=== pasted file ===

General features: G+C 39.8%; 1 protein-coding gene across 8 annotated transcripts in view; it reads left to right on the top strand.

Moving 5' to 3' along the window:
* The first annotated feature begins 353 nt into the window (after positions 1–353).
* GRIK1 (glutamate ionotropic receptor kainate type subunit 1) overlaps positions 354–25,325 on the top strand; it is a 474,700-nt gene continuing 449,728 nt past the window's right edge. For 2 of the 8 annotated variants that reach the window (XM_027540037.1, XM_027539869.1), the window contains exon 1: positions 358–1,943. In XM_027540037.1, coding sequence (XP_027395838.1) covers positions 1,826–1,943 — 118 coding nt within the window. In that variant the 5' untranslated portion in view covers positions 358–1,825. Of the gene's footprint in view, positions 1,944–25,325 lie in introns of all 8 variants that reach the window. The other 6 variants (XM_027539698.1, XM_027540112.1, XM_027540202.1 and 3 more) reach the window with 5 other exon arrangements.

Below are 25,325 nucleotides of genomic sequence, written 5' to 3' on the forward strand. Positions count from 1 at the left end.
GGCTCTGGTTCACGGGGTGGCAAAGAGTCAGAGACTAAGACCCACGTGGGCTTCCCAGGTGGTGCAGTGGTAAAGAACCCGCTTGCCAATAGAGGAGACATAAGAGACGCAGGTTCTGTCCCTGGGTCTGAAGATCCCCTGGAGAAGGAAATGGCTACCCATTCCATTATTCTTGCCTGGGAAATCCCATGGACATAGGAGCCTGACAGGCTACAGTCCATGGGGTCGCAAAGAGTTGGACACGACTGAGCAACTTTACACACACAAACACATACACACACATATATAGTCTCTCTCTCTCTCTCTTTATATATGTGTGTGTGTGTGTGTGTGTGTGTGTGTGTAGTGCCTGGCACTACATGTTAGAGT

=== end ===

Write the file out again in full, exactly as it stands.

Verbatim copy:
General features: G+C 39.8%; 1 protein-coding gene across 8 annotated transcripts in view; it reads left to right on the top strand.

Moving 5' to 3' along the window:
* The first annotated feature begins 353 nt into the window (after positions 1–353).
* GRIK1 (glutamate ionotropic receptor kainate type subunit 1) overlaps positions 354–25,325 on the top strand; it is a 474,700-nt gene continuing 449,728 nt past the window's right edge. For 2 of the 8 annotated variants that reach the window (XM_027540037.1, XM_027539869.1), the window contains exon 1: positions 358–1,943. In XM_027540037.1, coding sequence (XP_027395838.1) covers positions 1,826–1,943 — 118 coding nt within the window. In that variant the 5' untranslated portion in view covers positions 358–1,825. Of the gene's footprint in view, positions 1,944–25,325 lie in introns of all 8 variants that reach the window. The other 6 variants (XM_027539698.1, XM_027540112.1, XM_027540202.1 and 3 more) reach the window with 5 other exon arrangements.

Below are 25,325 nucleotides of genomic sequence, written 5' to 3' on the forward strand. Positions count from 1 at the left end.
GGCTCTGGTTCACGGGGTGGCAAAGAGTCAGAGACTAAGACCCACGTGGGCTTCCCAGGTGGTGCAGTGGTAAAGAACCCGCTTGCCAATAGAGGAGACATAAGAGACGCAGGTTCTGTCCCTGGGTCTGAAGATCCCCTGGAGAAGGAAATGGCTACCCATTCCATTATTCTTGCCTGGGAAATCCCATGGACATAGGAGCCTGACAGGCTACAGTCCATGGGGTCGCAAAGAGTTGGACACGACTGAGCAACTTTACACACACAAACACATACACACACATATATAGTCTCTCTCTCTCTCTCTTTATATATGTGTGTGTGTGTGTGTGTGTGTGTGTGTGTAGTGCCTGGCACTACATGTTAGAGT